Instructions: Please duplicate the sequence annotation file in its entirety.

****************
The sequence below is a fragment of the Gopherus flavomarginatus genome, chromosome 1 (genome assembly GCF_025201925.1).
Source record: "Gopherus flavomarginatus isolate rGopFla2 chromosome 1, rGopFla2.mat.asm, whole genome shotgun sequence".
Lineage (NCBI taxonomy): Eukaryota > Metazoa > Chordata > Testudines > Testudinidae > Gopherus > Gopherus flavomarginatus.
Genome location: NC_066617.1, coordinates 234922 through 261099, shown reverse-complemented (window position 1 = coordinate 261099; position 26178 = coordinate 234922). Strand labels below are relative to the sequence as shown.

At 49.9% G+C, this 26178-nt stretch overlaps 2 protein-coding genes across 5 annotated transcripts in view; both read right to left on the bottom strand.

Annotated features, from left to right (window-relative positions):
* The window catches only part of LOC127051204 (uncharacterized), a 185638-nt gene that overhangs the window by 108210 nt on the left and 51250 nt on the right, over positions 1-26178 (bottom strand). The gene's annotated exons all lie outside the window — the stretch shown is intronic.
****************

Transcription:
The sequence below is a fragment of the Gopherus flavomarginatus genome, chromosome 1 (genome assembly GCF_025201925.1).
Source record: "Gopherus flavomarginatus isolate rGopFla2 chromosome 1, rGopFla2.mat.asm, whole genome shotgun sequence".
Lineage (NCBI taxonomy): Eukaryota > Metazoa > Chordata > Testudines > Testudinidae > Gopherus > Gopherus flavomarginatus.
Genome location: NC_066617.1, coordinates 234922 through 261099, shown reverse-complemented (window position 1 = coordinate 261099; position 26178 = coordinate 234922). Strand labels below are relative to the sequence as shown.

At 49.9% G+C, this 26178-nt stretch overlaps 2 protein-coding genes across 5 annotated transcripts in view; both read right to left on the bottom strand.

Annotated features, from left to right (window-relative positions):
* The window catches only part of LOC127051204 (uncharacterized), a 185638-nt gene that overhangs the window by 108210 nt on the left and 51250 nt on the right, over positions 1-26178 (bottom strand). The gene's annotated exons all lie outside the window — the stretch shown is intronic.